Stories from the field – by volunteers. Elsewhere in this newsletter, you’ll be able to read Dianne’s full report from her own recent volunteer placement in Port Elizabeth. At people and places, we firmly believe that sharing volunteers’ reports, before and after placements, is vital in helping everyone to appreciate their own role in a project’s development and sustainability. PAULI joined the morning circle on my first day, had a tour of the centre at Hazyview and met (many) staff and arranged private chats with those I would mainly be working with.
During the first week I mainly observed and participated in what was happening at the centres whilst sorting out my programme of work. I went to the satellite centres on Tuesdays and Thursdays and was at Hazyview the rest of the week. I went with Mo on my first visit to Justicia and Abna came with me as a passenger on my first visit to Huntington. Hazyview – conservation session JACKYStaff are very present for the children at GWF. Jacky joins in at Hazyview and time off in Kruger. Working to make our support for volunteer projects worthwhile and sustainable. By Dianne Ashman. Filed in good and bad practice, people and places history and info | One of our core values at people and places is to make sure that the work our volunteers do is of real use to the communities where we work and forms part of an initiative that can and will be continued after the volunteer goes home. We are determined to avoid the kind of volunteering where someone goes into a community with an idea we think is good but which is in fact irrelevant to the way things work in that country, or which has already been done in a slightly different way by an earlier volunteer.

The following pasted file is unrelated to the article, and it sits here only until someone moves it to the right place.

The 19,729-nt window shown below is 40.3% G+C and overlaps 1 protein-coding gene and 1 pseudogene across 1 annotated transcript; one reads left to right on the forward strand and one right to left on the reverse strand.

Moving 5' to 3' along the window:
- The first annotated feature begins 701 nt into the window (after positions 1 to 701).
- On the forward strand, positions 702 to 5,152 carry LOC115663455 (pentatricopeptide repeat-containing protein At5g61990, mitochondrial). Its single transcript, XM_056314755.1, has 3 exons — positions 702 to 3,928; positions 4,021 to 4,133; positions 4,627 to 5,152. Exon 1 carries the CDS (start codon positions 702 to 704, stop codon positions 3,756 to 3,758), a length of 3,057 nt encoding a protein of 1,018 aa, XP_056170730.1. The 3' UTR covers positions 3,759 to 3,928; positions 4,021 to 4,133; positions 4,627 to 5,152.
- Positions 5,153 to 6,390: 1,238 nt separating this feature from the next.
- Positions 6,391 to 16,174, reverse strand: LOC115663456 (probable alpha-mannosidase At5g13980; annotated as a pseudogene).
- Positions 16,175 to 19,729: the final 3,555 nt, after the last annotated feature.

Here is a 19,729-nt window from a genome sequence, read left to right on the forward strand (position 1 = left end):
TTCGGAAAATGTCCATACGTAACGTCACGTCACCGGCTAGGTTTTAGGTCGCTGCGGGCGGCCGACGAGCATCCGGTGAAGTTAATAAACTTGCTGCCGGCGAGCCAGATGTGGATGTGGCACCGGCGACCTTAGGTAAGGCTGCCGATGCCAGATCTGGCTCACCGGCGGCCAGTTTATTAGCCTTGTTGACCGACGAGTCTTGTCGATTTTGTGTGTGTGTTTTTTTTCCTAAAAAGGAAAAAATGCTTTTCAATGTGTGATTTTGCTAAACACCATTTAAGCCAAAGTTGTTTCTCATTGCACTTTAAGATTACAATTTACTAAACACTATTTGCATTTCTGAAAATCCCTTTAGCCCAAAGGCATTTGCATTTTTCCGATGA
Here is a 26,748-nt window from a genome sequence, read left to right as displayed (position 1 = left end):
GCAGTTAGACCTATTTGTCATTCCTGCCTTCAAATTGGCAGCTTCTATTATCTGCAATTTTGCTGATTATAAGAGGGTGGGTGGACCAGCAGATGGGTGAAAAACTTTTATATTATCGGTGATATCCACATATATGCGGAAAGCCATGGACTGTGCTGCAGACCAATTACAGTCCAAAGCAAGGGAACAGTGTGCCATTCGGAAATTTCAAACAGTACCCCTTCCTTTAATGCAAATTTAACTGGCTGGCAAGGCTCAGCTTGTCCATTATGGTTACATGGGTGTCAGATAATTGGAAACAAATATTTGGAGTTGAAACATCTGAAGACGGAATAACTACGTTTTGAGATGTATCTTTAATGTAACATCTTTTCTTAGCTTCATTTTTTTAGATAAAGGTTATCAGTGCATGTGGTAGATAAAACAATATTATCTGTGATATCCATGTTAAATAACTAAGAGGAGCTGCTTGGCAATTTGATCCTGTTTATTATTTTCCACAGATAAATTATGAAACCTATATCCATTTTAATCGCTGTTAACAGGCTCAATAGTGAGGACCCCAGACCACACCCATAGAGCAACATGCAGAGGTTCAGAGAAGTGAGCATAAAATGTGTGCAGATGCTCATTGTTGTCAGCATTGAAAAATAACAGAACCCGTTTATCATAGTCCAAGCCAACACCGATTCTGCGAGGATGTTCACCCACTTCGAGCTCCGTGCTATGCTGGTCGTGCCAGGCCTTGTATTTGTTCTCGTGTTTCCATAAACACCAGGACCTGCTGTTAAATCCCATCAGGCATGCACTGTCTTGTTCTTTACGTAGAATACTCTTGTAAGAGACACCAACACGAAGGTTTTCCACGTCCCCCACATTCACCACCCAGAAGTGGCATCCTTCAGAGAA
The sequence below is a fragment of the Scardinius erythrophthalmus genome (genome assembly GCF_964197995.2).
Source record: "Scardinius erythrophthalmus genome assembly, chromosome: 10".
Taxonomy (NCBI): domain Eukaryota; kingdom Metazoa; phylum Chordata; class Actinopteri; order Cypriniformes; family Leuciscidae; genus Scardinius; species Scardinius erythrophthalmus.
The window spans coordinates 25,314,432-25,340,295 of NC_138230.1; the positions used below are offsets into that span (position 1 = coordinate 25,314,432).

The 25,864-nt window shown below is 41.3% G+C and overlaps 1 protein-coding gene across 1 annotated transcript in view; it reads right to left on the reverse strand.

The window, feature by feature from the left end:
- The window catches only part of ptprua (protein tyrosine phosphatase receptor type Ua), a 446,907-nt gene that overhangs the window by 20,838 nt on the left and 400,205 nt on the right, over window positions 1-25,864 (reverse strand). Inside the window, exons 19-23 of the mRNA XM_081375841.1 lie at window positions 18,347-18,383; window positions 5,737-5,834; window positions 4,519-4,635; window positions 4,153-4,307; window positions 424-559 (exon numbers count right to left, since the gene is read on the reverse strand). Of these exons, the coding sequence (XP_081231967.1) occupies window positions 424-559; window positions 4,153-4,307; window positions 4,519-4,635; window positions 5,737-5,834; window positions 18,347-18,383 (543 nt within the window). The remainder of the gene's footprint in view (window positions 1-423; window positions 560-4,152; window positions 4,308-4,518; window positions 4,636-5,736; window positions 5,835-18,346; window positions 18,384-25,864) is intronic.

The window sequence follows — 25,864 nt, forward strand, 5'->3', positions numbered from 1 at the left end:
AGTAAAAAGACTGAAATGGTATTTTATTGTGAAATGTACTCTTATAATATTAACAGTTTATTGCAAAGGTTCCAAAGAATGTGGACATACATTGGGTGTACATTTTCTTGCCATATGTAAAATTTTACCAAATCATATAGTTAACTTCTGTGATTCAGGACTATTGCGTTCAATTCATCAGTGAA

How on earth can we hope to achieve such a challenging aim? At the heart of our work is the support plan. The placement outline which each volunteer receives gives details of what their individual placement will comprise and is worked out by our local partner and the project in conjunction with people and places and the volunteer. Seventeen girls in Morocco – first in their families to go to university. By Sallie Grayson. Filed in project background, project news, responsible giving | Very few girls from the rural communities of the High Atlas Mountains get the opportunity of continuing their education beyond primary school. Secondary schools, mostly several kilometres away in larger towns, are not accessible to them because: Their parents can’t afford to pay for lodgings or transport near secondary schoolsTheir parents don’t have the confidence in existing facilities to entrust their daughters to be away from home.